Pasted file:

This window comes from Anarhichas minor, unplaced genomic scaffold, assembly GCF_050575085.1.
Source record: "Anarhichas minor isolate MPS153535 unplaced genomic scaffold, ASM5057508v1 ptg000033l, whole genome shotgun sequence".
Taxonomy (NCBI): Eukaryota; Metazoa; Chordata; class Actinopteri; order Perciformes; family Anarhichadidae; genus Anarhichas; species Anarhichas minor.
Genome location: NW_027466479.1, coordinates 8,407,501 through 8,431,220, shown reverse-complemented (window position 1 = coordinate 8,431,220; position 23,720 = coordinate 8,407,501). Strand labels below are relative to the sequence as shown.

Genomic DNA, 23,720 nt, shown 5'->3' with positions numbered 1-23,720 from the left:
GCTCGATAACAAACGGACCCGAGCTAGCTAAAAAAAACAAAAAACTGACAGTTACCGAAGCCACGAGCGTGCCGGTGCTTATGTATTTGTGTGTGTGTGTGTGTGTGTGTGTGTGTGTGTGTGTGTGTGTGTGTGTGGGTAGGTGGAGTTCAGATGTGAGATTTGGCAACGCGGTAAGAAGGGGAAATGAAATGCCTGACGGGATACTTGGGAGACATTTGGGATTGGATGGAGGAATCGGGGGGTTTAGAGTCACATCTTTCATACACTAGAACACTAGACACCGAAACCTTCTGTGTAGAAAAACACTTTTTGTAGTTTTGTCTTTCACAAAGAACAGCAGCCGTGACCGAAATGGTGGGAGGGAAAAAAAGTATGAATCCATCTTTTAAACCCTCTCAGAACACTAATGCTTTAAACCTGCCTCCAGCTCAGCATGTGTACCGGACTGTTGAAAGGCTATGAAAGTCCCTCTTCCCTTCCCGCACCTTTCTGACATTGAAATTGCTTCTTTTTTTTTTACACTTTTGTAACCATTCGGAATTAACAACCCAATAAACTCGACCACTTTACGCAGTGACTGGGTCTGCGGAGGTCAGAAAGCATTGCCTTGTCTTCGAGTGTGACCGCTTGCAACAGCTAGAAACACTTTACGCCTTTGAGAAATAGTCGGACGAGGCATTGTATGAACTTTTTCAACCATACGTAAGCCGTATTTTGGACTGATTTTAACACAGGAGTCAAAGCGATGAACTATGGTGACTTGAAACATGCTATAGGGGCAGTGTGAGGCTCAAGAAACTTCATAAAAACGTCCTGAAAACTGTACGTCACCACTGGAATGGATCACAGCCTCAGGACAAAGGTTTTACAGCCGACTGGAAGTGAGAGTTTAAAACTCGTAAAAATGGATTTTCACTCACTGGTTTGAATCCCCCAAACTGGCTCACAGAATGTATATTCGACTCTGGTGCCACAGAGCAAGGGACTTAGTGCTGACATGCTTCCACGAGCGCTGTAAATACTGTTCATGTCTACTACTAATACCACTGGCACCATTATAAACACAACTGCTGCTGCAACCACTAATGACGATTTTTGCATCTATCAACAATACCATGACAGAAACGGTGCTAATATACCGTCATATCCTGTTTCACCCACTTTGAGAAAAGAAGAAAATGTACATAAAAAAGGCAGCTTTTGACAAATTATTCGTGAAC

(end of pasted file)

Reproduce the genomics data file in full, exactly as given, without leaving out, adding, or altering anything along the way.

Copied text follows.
This window comes from Anarhichas minor, unplaced genomic scaffold, assembly GCF_050575085.1.
Source record: "Anarhichas minor isolate MPS153535 unplaced genomic scaffold, ASM5057508v1 ptg000033l, whole genome shotgun sequence".
Taxonomy (NCBI): Eukaryota; Metazoa; Chordata; class Actinopteri; order Perciformes; family Anarhichadidae; genus Anarhichas; species Anarhichas minor.
Genome location: NW_027466479.1, coordinates 8,407,501 through 8,431,220, shown reverse-complemented (window position 1 = coordinate 8,431,220; position 23,720 = coordinate 8,407,501). Strand labels below are relative to the sequence as shown.

Genomic DNA, 23,720 nt, shown 5'->3' with positions numbered 1-23,720 from the left:
GCTCGATAACAAACGGACCCGAGCTAGCTAAAAAAAACAAAAAACTGACAGTTACCGAAGCCACGAGCGTGCCGGTGCTTATGTATTTGTGTGTGTGTGTGTGTGTGTGTGTGTGTGTGTGTGTGTGTGTGTGTGTGGGTAGGTGGAGTTCAGATGTGAGATTTGGCAACGCGGTAAGAAGGGGAAATGAAATGCCTGACGGGATACTTGGGAGACATTTGGGATTGGATGGAGGAATCGGGGGGTTTAGAGTCACATCTTTCATACACTAGAACACTAGACACCGAAACCTTCTGTGTAGAAAAACACTTTTTGTAGTTTTGTCTTTCACAAAGAACAGCAGCCGTGACCGAAATGGTGGGAGGGAAAAAAAGTATGAATCCATCTTTTAAACCCTCTCAGAACACTAATGCTTTAAACCTGCCTCCAGCTCAGCATGTGTACCGGACTGTTGAAAGGCTATGAAAGTCCCTCTTCCCTTCCCGCACCTTTCTGACATTGAAATTGCTTCTTTTTTTTTTACACTTTTGTAACCATTCGGAATTAACAACCCAATAAACTCGACCACTTTACGCAGTGACTGGGTCTGCGGAGGTCAGAAAGCATTGCCTTGTCTTCGAGTGTGACCGCTTGCAACAGCTAGAAACACTTTACGCCTTTGAGAAATAGTCGGACGAGGCATTGTATGAACTTTTTCAACCATACGTAAGCCGTATTTTGGACTGATTTTAACACAGGAGTCAAAGCGATGAACTATGGTGACTTGAAACATGCTATAGGGGCAGTGTGAGGCTCAAGAAACTTCATAAAAACGTCCTGAAAACTGTACGTCACCACTGGAATGGATCACAGCCTCAGGACAAAGGTTTTACAGCCGACTGGAAGTGAGAGTTTAAAACTCGTAAAAATGGATTTTCACTCACTGGTTTGAATCCCCCAAACTGGCTCACAGAATGTATATTCGACTCTGGTGCCACAGAGCAAGGGACTTAGTGCTGACATGCTTCCACGAGCGCTGTAAATACTGTTCATGTCTACTACTAATACCACTGGCACCATTATAAACACAACTGCTGCTGCAACCACTAATGACGATTTTTGCATCTATCAACAATACCATGACAGAAACGGTGCTAATATACCGTCATATCCTGTTTCACCCACTTTGAGAAAAGAAGAAAATGTACATAAAAAAGGCAGCTTTTGACAAATTATTCGTGAAC